Help with Atlas GP40

jimk Jun 11, 2019

  1. jimk

    jimk TrainBoard Member

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    I have 2 Atlas GP40s I've had for a long time. I hadn't run them in awhile and when I tried them, one didn't run while the other ran like new. So I disassembled it so the motor and gears sat in one half of the frame. I applied power and it turned with no problem. I put it back inside both frames without the trucks and applied power and nothing. The light comes on so it is getting power. If I spin the motor with my finger, sometimes it will run, but if I stop and try again, nothing. Same in either direction. I put both frame halves together with just the motor and flywheels and same thing.

    Jim
     
  2. tehachapifan

    tehachapifan TrainBoard Member

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    With what you describe, it sounds like it could have a bad motor pole. Had this occur with a couple units as well.
     
  3. Doug Gosha

    Doug Gosha TrainBoard Member

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    Power the motor up out of the loco, slowly, and grab the shaft or what ever is on the shaft and try to stop it. If the armature is good, the motor should still try to run as every pole passes. If there's an open or dirty commutator segment, the motor will stop pulling where it's bad.

    Doug
     
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  4. Rich_S

    Rich_S TrainBoard Member

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    Hi Jim, You did not specify if you have the older style Atlas GP40 with the split light boards or the one piece light board? The problem I've had with Atlas N scale locomotives involves all models with the long single light board.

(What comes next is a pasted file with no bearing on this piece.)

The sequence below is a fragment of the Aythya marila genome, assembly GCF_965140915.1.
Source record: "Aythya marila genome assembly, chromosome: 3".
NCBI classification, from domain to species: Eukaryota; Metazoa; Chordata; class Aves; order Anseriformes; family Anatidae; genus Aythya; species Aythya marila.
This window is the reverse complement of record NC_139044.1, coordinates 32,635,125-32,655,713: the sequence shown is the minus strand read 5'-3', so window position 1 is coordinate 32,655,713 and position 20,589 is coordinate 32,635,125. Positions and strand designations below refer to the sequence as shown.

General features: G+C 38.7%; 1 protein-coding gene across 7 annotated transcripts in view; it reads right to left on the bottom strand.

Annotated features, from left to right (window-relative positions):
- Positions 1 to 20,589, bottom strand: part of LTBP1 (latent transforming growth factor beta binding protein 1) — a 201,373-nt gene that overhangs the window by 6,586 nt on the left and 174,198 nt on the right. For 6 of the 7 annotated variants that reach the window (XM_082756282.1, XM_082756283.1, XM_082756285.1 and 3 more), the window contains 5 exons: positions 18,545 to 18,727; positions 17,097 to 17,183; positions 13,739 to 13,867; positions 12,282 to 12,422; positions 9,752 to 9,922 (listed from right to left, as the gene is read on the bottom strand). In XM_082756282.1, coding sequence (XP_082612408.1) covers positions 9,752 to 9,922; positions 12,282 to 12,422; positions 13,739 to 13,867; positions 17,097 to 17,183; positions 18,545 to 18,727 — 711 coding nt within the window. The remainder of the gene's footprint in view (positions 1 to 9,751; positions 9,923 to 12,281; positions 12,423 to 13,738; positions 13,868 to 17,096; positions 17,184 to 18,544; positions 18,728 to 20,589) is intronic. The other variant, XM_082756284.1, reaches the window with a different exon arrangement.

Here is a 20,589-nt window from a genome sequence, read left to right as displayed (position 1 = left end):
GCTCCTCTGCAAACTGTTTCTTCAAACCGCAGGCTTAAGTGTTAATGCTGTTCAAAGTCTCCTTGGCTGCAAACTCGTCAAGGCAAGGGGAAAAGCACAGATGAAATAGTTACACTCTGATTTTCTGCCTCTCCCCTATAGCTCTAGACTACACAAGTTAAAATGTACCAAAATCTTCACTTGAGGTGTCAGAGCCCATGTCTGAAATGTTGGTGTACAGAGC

I've found most of the time when the lights light, but the motor does not run is because of a poor contact between the motor leads and the pads on the bottom of the light board. I like to use a Cratex cleaning pad or Bright Boy to gently clean the brass motor leads. Important, when reassembling the locomotive make sure those motor leads are making a good contact with the pads on the bottom of the light board.

    Adding suggestion is trying Jim Kelly's method in the March 2019 Model Railroader N Scale Insight column. Jim soldered the motor leads to the bottom of the light board or in his case the bottom of the DCC decoder. A word of caution using this method, get in and out as fast as possible with the soldering iron, you don't want to accidentally un-solder components or damage the light board or DCC decoder by applying too much heat.
     
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  5. bill pearce

    bill pearce TrainBoard Member

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    A word of caution using this method, get in and out as fast as possible with the soldering iron, you don't want to accidentally un-solder components or damage the light board or DCC decoder by applying too much heat.[/QUOTE]

    This is where you need to use a higher wattage iron. A low powered one means you have to stay on the joint longer, but a hotter one allows you to get on and off quickly.
     
  6. jimk

    jimk TrainBoard Member